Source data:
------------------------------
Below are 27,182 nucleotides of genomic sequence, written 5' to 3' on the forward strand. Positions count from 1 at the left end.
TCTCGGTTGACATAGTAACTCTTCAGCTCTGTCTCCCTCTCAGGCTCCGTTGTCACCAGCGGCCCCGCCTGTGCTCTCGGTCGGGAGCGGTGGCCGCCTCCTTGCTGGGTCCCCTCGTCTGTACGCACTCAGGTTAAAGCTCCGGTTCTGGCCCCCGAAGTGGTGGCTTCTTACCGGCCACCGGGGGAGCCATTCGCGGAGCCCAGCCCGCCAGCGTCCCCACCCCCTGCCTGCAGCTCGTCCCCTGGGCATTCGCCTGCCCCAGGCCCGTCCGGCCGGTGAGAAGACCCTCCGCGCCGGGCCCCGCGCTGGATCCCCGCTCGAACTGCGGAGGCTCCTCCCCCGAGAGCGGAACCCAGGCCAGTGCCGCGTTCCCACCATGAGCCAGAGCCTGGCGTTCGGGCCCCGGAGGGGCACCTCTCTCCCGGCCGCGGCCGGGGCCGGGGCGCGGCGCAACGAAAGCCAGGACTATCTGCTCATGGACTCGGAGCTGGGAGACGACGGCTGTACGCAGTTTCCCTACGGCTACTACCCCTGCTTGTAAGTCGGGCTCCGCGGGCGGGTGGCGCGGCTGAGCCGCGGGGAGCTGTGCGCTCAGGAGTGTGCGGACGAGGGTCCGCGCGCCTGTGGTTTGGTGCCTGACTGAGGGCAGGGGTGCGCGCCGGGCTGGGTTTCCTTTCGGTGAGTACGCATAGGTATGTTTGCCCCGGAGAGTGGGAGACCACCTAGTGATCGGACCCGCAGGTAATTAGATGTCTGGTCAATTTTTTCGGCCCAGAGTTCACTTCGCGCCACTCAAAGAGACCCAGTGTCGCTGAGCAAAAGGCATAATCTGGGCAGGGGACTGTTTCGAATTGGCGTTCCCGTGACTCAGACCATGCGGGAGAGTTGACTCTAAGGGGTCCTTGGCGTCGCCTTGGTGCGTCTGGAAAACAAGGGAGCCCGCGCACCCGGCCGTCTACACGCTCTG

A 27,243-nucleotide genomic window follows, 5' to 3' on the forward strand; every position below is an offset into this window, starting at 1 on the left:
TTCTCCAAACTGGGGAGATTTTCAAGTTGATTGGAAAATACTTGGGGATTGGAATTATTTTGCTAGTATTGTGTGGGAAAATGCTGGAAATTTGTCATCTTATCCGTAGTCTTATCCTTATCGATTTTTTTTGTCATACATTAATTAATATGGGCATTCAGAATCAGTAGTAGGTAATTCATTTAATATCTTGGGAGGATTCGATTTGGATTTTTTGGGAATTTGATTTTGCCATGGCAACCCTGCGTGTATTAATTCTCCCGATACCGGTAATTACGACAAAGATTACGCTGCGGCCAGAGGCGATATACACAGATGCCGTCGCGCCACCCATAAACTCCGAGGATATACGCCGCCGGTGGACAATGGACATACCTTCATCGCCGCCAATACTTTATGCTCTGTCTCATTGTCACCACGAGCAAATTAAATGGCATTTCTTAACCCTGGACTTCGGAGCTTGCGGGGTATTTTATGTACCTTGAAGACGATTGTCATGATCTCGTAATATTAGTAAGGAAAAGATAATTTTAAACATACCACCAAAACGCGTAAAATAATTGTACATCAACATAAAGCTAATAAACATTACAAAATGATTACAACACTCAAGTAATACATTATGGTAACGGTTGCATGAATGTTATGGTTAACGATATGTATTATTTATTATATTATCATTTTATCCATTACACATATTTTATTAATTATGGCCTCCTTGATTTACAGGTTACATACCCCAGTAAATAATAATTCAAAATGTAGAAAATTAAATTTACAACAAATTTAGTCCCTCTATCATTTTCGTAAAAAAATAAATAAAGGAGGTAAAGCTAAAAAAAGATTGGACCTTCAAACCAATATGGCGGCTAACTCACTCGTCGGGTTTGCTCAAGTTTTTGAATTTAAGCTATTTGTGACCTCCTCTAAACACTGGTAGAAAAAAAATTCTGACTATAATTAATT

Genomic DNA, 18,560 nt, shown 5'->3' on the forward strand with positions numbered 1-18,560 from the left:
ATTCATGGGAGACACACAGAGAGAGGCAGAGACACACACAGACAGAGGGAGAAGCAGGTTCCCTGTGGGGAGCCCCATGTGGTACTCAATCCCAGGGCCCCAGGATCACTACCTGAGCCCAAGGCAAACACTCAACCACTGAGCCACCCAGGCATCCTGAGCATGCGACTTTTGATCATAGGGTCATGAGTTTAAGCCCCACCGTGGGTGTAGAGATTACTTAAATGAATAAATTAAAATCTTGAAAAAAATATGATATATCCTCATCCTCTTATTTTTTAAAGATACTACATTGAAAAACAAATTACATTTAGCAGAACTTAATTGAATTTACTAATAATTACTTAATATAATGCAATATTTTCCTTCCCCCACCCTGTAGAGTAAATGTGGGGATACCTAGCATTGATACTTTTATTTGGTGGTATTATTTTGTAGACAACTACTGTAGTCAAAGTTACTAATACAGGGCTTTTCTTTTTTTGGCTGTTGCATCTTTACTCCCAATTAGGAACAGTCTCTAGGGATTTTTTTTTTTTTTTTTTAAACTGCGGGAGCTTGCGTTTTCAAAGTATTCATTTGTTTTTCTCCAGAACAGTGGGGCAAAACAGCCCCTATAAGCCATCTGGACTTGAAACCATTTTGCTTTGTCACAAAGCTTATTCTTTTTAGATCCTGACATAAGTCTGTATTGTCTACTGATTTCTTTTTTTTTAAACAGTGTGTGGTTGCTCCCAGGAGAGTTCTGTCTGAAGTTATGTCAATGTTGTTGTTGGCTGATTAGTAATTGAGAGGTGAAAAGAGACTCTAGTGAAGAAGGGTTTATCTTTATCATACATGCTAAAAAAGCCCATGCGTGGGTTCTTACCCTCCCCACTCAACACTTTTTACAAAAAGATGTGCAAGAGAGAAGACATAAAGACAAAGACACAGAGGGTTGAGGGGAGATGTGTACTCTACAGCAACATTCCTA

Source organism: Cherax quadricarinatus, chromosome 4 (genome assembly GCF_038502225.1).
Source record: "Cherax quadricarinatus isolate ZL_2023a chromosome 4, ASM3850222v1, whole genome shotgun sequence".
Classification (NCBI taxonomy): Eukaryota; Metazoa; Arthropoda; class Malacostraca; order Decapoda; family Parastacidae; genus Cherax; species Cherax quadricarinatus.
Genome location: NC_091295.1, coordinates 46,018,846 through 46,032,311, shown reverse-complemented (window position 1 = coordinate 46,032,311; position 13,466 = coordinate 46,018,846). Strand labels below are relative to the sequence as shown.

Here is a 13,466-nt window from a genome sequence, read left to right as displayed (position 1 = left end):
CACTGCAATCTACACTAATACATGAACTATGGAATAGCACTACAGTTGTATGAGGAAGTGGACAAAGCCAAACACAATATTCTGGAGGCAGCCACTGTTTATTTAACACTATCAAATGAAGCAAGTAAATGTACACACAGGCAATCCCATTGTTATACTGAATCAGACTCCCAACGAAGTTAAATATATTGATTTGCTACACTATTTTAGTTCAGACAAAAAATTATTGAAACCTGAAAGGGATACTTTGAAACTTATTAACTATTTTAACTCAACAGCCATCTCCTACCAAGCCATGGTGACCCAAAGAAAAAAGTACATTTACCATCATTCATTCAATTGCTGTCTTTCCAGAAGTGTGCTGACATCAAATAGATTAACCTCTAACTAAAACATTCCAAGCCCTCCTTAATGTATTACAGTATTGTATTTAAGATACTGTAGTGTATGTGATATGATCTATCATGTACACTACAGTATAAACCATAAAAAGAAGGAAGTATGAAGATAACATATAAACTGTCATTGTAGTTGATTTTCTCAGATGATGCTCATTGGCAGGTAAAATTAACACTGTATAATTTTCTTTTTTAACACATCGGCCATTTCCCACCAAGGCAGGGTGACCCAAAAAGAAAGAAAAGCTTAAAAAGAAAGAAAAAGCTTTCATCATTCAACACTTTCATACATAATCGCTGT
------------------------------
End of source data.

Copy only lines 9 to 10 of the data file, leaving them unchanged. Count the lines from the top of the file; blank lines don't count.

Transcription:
Classification (NCBI taxonomy): Eukaryota; Metazoa; Arthropoda; class Malacostraca; order Decapoda; family Parastacidae; genus Cherax; species Cherax quadricarinatus.
Genome location: NC_091295.1, coordinates 46,018,846 through 46,032,311, shown reverse-complemented (window position 1 = coordinate 46,032,311; position 13,466 = coordinate 46,018,846). Strand labels below are relative to the sequence as shown.